The coronavirus pandemic hit dental practices hard early in 2020, as COVID-19 fears kept millions of Americans from seeking routine oral health care.
But as dental offices have ratcheted up their safety measures, more patients have steadily been returning for checkups and more, according to recent polls conducted by the American Dental Association Health Policy Institute (HPI).
In fact, by Dec. 14 the average patient volume at U.S. dental offices had resurged to 78% of pre-coronavirus levels according to the poll, which involved 2,700 dentists nationwide.
One such dentist agreed that his industry—and patients—have been hit hard by the COVID-19 pandemic.
“Health economists in the U.S. often use the dental industry as an indicator of the country’s economic health, and dental workers accounted for over one-third of the health care jobs lost in the U.S. during the COVID pandemic,” noted Dr. David Hirsch. He’s senior vice president and chair of dental medicine at Northwell Health in New Hyde Park, N.Y.
“Many individuals have delayed important dental care or avoided the dentist because of their own fears about contracting the virus in the dental office,” Hirsch said, and the consequences could be dire. “This means serious and life-threatening diseases like oral cancers may go undetected,” he noted.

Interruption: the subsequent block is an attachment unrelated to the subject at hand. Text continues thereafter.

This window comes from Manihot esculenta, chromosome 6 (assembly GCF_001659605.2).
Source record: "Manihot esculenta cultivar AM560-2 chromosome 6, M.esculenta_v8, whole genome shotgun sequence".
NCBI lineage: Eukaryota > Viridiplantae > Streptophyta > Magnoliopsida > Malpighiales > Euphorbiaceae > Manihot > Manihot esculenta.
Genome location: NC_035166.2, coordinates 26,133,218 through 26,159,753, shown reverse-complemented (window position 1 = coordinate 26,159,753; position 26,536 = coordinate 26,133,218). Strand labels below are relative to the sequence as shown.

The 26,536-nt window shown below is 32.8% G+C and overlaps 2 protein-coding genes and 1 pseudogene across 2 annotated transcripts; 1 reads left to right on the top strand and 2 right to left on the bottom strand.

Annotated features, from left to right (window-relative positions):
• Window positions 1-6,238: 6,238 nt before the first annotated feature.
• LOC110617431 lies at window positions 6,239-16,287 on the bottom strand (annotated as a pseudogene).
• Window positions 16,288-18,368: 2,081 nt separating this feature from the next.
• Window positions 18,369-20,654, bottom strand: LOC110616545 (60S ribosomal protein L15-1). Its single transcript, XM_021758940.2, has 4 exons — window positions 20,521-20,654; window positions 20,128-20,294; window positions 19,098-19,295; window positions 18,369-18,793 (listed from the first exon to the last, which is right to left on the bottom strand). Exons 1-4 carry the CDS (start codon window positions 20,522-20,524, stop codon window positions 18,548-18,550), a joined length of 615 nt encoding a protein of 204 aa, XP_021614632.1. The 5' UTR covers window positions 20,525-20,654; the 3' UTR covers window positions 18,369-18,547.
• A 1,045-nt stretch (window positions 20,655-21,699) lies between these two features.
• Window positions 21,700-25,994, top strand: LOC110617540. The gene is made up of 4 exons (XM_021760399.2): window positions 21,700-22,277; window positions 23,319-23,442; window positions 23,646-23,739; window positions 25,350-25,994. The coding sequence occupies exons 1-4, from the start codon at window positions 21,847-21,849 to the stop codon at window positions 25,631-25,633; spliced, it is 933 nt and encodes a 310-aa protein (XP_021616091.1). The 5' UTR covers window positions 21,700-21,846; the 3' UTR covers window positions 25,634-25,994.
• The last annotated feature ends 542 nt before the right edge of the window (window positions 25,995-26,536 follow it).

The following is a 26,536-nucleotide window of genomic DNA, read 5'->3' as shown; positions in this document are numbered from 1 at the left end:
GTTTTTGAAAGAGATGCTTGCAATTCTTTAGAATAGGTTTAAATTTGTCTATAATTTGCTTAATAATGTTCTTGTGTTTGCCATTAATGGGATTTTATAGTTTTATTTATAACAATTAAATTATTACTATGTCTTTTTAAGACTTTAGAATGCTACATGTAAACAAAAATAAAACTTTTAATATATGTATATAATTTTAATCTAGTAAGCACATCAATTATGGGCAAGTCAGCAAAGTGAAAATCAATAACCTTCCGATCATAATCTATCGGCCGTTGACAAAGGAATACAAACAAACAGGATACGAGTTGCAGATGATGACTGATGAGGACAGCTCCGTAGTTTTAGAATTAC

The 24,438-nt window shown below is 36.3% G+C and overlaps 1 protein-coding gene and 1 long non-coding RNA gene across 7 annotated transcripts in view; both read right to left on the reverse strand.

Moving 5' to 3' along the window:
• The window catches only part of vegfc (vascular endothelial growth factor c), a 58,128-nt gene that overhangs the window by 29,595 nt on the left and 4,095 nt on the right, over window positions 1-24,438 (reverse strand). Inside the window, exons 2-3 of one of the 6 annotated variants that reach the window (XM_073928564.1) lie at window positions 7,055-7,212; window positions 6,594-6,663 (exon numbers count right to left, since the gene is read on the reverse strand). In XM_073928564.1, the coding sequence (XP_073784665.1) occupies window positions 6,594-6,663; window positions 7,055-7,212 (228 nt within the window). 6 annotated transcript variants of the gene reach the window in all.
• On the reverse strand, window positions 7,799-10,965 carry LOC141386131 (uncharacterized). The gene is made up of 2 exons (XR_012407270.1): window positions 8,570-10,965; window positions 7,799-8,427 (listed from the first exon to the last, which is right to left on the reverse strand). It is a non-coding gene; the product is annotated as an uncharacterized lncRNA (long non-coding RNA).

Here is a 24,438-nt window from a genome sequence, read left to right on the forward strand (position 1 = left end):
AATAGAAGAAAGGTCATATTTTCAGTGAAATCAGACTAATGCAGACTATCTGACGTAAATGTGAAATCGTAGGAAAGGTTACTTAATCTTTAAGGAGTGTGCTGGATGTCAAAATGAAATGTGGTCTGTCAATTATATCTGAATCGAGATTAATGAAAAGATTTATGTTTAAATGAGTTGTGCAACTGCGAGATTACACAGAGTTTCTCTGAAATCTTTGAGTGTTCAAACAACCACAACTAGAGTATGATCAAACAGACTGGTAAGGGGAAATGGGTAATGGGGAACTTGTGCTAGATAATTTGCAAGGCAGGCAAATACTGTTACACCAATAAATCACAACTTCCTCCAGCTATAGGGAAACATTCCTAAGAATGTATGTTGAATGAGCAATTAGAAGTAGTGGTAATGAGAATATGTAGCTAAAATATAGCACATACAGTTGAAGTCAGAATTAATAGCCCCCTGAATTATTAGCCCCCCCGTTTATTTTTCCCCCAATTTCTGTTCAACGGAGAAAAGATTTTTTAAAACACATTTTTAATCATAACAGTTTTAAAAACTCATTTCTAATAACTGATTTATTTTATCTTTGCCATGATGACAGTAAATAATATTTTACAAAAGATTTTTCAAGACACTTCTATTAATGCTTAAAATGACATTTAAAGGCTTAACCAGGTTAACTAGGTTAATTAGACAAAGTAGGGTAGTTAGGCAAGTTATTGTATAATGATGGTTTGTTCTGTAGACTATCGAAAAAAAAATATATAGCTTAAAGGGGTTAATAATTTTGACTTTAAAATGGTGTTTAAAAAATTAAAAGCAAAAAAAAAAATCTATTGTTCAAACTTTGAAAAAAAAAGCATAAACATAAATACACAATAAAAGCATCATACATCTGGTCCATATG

Dentists and dental hygienists had justifiable fears of catching the new coronavirus.
“Dentistry is one of the highest-risk professions for coronavirus exposure, since our work is primarily focused inside patients’ mouths and many of our procedures generate aerosols, which are a primary source of coronavirus transmission,” Hirsch explained.
In addition, “about half of the current dental workforce is at or near retirement age, which puts them at increased risk for COVID-19 complications,” he said.
But hope is in sight as dentists are being included in the first wave of recipients for COVID-19 vaccines. Most dentists are eager to roll up their sleeves.
According to a news release from the American Dental Association, the HPI poll found that “64% of dentists said it is extremely important to get vaccinated, and another 20% answered it is very important. In addition, the majority believe they should get vaccinated as soon as the vaccine is available to them. Older dentists, dentists in large group practices, and specialists find vaccination to be particularly important.”
All of this should get Americans back to tending to their oral health, Hirsch said.
Added to office safety protocols already in place, “getting vaccines to all dental providers will increase doctors’ and patients’ confidence in returning to their usual routines,” he said.
Some dental offices are even joining in the vaccination effort by administering shots to qualified patients. For example, California Governor Gavin Newsom announced in early January that dentists would be added to the list of health care professionals eligible to dispense the vaccine.
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